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[whitespace] Si Se Puede: Prop. 227 author Ron Unz didn't succeed in persuading Latino voters to support his initiative to end bilingual education, but still won.

Race Matters

The pre-election polling for Proposition 227, the just-say-no-to-bilingual-education initiative, suggested this ballot measure wouldn't be as racially divisive as previous broadsides against illegal immigrants and affirmative action. But with just a cursory glance at San Jose's precinct data and statewide exit polling, it's clear that race clearly played a role in how people voted. ... Here in San Jose, precinct results show that Latino voters clearly said "no, gracias" to dismantling bilingual education. Two-thirds of the voters in the Eastside and downtown City Council districts--both of which have a Hispanic majority, according to 1990 census data--rejected Prop. 227. That echoes what happened all around California. A statewide exit poll done by the Los Angeles Times indicated that Latinos voted 2-to-1 against ending bilingual education. Angel Rios, associate director of the Mexican American Community Services Agency, suggests that many Hispanic parents were confused about the initiative, and realized as the election drew near that 227 would actually end bilingual education and not just correct it. "Everyone agrees we need to look at bilingual education," he says, "but this took it to an extreme" that Latino voters didn't like. ... Meanwhile, it appears that non-Latinos gave the Unz initiative its landslide victory. Here in St. Joe, for instance, around 63 percent of voters in the wealthy Almaden Valley council district--which is 71 percent non-Hispanic and 10 percent Hispanic--backed yet another initiative affecting someone else. (The county as a whole voted 56 percent in favor, the registrar reports.) ... Over the past year, opinion polls consistently showed that Latinos were solidly behind Prop. 227. In fact, more Latinos supported it than whites in an early poll conducted last fall. The initiative's author, Palo Alto businessman Ron Unz--who had proudly advertised 227's poll-presumed Latino support during the campaign--bravely concludes post mortem, "It's hard to say what happened on election night."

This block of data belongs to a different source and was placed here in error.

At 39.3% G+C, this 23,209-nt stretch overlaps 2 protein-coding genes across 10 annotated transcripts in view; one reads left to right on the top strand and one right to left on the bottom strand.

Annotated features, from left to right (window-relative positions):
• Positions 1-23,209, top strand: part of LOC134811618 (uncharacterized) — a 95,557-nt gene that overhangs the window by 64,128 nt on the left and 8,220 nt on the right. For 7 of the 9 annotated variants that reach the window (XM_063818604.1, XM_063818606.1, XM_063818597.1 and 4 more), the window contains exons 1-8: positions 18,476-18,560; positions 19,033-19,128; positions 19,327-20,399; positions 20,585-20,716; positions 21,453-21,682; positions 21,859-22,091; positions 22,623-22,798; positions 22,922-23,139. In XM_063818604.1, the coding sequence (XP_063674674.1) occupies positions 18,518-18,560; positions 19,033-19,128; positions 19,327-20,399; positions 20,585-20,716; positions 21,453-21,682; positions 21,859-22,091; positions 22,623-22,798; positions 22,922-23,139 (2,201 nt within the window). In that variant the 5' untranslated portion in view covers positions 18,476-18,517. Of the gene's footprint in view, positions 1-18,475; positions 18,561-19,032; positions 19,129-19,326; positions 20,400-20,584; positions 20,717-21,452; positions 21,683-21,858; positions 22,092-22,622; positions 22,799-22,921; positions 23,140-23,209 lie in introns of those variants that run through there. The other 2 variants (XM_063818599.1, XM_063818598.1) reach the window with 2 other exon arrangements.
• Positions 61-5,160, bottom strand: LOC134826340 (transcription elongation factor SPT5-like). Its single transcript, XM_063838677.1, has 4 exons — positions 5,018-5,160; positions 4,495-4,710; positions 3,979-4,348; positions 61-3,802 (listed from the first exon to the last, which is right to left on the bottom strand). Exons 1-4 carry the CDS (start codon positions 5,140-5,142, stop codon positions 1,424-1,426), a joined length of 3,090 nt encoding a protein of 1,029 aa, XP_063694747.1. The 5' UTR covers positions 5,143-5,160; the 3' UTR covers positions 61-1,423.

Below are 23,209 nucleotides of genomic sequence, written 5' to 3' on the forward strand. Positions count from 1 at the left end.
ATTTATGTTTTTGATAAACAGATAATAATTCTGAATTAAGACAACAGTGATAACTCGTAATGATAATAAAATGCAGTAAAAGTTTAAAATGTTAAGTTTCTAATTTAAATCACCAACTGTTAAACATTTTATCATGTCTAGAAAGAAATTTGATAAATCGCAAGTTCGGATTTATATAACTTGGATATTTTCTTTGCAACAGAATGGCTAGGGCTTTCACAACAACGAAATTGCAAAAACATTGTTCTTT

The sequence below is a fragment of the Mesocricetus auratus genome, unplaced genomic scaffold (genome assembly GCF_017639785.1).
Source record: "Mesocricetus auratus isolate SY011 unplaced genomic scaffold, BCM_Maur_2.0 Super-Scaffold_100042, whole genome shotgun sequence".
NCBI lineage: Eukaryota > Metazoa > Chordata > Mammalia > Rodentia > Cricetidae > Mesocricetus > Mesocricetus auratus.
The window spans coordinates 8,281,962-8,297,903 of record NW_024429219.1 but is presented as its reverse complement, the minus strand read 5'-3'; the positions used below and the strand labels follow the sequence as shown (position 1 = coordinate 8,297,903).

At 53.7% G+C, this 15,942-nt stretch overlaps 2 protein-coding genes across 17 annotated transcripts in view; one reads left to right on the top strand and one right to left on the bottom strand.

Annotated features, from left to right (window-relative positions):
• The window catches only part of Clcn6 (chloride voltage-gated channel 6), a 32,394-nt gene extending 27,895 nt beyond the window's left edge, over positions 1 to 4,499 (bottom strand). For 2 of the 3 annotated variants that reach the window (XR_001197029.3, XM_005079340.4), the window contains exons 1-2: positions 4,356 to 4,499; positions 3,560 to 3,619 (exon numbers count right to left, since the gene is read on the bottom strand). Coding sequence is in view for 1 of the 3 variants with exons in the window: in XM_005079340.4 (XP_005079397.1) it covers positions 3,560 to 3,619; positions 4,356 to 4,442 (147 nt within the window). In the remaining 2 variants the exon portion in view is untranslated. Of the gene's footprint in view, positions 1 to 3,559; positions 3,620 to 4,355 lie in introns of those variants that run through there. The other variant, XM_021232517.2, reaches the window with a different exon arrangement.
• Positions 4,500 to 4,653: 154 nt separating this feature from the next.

Smoke and Mirrors

Assemblywoman Liz Figueroa insists she wouldn't ever accept campaign contributions from tobacco interests. But what about accepting big money from a powerful colleague who has taken money from tobacco sources? ... In the final 10 days before the primary, Sen. Richard Polanco (D-Los Angeles), chairman of the Latino Caucus, loaned Figueroa's Senate campaign $100,000 in two installments from his California Friends Latino PAC. Over the past three years, tobacco giants such as Philip Morris have donated at least $24,000 to Polanco's campaign committees. Figueroa tells Eye that Polanco assured her none of the money he loaned her came from tobacco sources. "I have really tried to be ethical about these things," Figueroa says. ... But Polanco's assurance to Figueroa rings hollow to a supporter of Mike Sweeney, the Figster's opponent in the primary. The Sweeney follower observes that funds dumped into one account can't be segregated to distinguish what money came from tobacco and what didn't. ... Bill Mabie, Polanco's flak-catcher, calls the accusations "a stretch." "Any money he took from tobacco," Mabie pooh-poohs, "has probably already been spent long ago." Indeed, the lion's share of Polanco's tobacco cash came in '95 and '96, though he did get a $1,000 check from the Tobacco Institute earlier this year.